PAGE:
Lots of older people,esp women, feel more comfortable giving this ultimate security power to a higher than human Power. This is a normal accommodation among widows who'd rather let their merely human deceased husband be their blessing icon than expose their frailty to yet another bumbling bloke.

 

If YOU can ascertain who your botXXXXX XXXXXne person (#3) is now, you might understand your bloke better. How did your secure base attachment come loose from your ex husband, if indeed it has? Some research with young adults has found that it typically takes about 2 years to transfer a secure base from mom or dad to one's first great love. If that's also true for midlife (big IF) then he might need another year or more to take that divorce-step on his own, unless his ex needs it sooner to consummate her own new love-bond.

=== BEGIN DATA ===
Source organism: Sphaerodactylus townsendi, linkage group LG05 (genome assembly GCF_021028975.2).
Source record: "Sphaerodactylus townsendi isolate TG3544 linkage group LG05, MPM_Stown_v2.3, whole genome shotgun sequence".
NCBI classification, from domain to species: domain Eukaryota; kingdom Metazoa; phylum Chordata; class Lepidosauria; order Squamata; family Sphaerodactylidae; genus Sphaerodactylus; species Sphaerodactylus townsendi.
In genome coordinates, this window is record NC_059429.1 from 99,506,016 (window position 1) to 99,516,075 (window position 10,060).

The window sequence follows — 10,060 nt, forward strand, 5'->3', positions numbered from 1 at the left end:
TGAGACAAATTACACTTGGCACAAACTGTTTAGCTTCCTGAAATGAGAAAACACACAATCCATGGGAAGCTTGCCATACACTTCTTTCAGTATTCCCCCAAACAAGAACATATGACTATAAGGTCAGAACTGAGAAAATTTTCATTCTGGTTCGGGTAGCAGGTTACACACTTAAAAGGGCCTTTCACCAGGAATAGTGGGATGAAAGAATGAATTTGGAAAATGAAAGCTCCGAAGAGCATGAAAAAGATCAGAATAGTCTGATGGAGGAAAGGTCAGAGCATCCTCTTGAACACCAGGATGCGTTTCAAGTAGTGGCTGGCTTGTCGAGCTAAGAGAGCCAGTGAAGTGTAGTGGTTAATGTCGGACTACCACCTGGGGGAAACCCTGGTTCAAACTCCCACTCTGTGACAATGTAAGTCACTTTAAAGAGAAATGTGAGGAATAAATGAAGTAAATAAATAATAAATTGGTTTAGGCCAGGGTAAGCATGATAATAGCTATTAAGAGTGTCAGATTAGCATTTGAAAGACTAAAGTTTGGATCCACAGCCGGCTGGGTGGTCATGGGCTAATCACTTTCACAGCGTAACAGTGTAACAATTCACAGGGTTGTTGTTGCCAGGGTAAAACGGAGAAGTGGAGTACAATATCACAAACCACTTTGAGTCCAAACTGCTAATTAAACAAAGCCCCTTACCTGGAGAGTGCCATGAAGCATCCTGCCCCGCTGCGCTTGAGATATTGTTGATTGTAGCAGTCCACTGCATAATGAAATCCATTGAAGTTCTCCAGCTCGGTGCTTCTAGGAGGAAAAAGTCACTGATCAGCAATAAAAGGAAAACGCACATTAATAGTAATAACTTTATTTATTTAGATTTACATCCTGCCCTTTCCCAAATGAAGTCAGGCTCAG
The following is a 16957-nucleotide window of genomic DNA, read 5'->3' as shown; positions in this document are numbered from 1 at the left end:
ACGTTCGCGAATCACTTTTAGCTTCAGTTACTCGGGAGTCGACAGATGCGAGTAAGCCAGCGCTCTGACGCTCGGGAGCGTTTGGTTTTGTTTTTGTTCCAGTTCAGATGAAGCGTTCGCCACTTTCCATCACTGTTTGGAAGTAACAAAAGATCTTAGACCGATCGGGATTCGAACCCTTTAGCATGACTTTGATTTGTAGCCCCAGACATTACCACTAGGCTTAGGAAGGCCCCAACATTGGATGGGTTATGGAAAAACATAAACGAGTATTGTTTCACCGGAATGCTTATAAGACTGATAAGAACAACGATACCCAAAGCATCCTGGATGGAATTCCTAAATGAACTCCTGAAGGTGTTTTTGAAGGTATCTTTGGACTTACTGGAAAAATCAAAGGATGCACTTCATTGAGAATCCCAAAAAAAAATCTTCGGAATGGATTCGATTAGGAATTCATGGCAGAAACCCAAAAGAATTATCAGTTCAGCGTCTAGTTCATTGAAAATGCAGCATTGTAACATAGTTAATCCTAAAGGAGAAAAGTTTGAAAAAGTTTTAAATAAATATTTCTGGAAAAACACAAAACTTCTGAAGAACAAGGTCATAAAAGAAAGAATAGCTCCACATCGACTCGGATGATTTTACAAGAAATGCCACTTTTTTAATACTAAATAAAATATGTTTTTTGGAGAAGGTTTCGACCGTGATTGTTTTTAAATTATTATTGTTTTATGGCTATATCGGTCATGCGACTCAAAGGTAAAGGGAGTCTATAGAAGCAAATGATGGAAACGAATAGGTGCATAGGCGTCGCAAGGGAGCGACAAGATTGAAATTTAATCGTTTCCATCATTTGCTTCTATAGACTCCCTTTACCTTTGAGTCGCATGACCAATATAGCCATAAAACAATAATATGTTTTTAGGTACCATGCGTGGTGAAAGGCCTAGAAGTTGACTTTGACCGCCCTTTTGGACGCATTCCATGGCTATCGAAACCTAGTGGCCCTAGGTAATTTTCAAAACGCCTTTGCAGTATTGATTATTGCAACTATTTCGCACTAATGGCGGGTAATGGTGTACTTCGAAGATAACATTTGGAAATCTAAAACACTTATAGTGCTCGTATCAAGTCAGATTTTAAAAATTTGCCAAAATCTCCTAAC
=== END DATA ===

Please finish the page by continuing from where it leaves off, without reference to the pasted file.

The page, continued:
In the other direction, it's also likely that IF he proceeds to negotiate a legal severance of self and property form her, he'll go numb for a short time (two weeks? or less) and then be eager to tie the knot with you. [Unconsciously cutting his chord could feel like bailing out of a speeding airplane, and it feels safer when someone else seems eager to catch him.] Do you know that you can move that fast? It's OK even if you don't want to move that fast, you both still have emergency brakes that you can grab so that your lovelives don't slide out of control.

 

I hope this helps to deepen your understanding of the process you have catalyzed in him. Since you've been thru it too, you'll be able to consult your own memories and feelings for similarities, tho they won't be the same forces as he's driven by. And perhaps if you brought up how severing the marriage contract felt for you to show him that you've been there, he'd feel like you're definitely the groundcrew that he'd like to have awaiting his airborne exit from the legal plane.